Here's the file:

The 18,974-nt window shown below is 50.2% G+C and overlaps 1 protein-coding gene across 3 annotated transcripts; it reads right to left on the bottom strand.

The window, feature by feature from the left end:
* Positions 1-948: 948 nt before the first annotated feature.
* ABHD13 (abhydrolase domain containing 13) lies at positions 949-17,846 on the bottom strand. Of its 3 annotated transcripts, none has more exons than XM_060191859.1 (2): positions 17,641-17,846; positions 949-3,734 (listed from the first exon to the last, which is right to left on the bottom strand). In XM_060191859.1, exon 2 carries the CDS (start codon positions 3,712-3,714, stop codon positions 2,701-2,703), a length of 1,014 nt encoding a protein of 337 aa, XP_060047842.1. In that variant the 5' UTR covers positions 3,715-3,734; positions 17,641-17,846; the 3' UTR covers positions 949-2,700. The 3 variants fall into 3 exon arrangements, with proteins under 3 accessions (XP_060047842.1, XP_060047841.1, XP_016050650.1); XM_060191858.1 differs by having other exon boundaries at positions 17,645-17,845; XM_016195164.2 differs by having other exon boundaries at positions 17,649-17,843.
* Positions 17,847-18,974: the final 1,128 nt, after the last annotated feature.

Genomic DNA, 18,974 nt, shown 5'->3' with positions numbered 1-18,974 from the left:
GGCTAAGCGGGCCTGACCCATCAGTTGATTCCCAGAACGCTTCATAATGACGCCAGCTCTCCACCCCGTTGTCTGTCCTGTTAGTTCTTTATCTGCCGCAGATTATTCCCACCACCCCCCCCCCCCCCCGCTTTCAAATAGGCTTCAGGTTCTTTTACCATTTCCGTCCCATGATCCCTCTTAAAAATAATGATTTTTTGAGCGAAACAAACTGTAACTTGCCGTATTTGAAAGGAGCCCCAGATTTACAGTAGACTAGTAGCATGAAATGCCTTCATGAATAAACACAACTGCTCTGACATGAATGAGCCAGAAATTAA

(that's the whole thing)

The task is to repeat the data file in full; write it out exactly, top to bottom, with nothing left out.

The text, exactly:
The 18,974-nt window shown below is 50.2% G+C and overlaps 1 protein-coding gene across 3 annotated transcripts; it reads right to left on the bottom strand.

The window, feature by feature from the left end:
* Positions 1-948: 948 nt before the first annotated feature.
* ABHD13 (abhydrolase domain containing 13) lies at positions 949-17,846 on the bottom strand. Of its 3 annotated transcripts, none has more exons than XM_060191859.1 (2): positions 17,641-17,846; positions 949-3,734 (listed from the first exon to the last, which is right to left on the bottom strand). In XM_060191859.1, exon 2 carries the CDS (start codon positions 3,712-3,714, stop codon positions 2,701-2,703), a length of 1,014 nt encoding a protein of 337 aa, XP_060047842.1. In that variant the 5' UTR covers positions 3,715-3,734; positions 17,641-17,846; the 3' UTR covers positions 949-2,700. The 3 variants fall into 3 exon arrangements, with proteins under 3 accessions (XP_060047842.1, XP_060047841.1, XP_016050650.1); XM_060191858.1 differs by having other exon boundaries at positions 17,645-17,845; XM_016195164.2 differs by having other exon boundaries at positions 17,649-17,843.
* Positions 17,847-18,974: the final 1,128 nt, after the last annotated feature.

Genomic DNA, 18,974 nt, shown 5'->3' with positions numbered 1-18,974 from the left:
GGCTAAGCGGGCCTGACCCATCAGTTGATTCCCAGAACGCTTCATAATGACGCCAGCTCTCCACCCCGTTGTCTGTCCTGTTAGTTCTTTATCTGCCGCAGATTATTCCCACCACCCCCCCCCCCCCCCGCTTTCAAATAGGCTTCAGGTTCTTTTACCATTTCCGTCCCATGATCCCTCTTAAAAATAATGATTTTTTGAGCGAAACAAACTGTAACTTGCCGTATTTGAAAGGAGCCCCAGATTTACAGTAGACTAGTAGCATGAAATGCCTTCATGAATAAACACAACTGCTCTGACATGAATGAGCCAGAAATTAA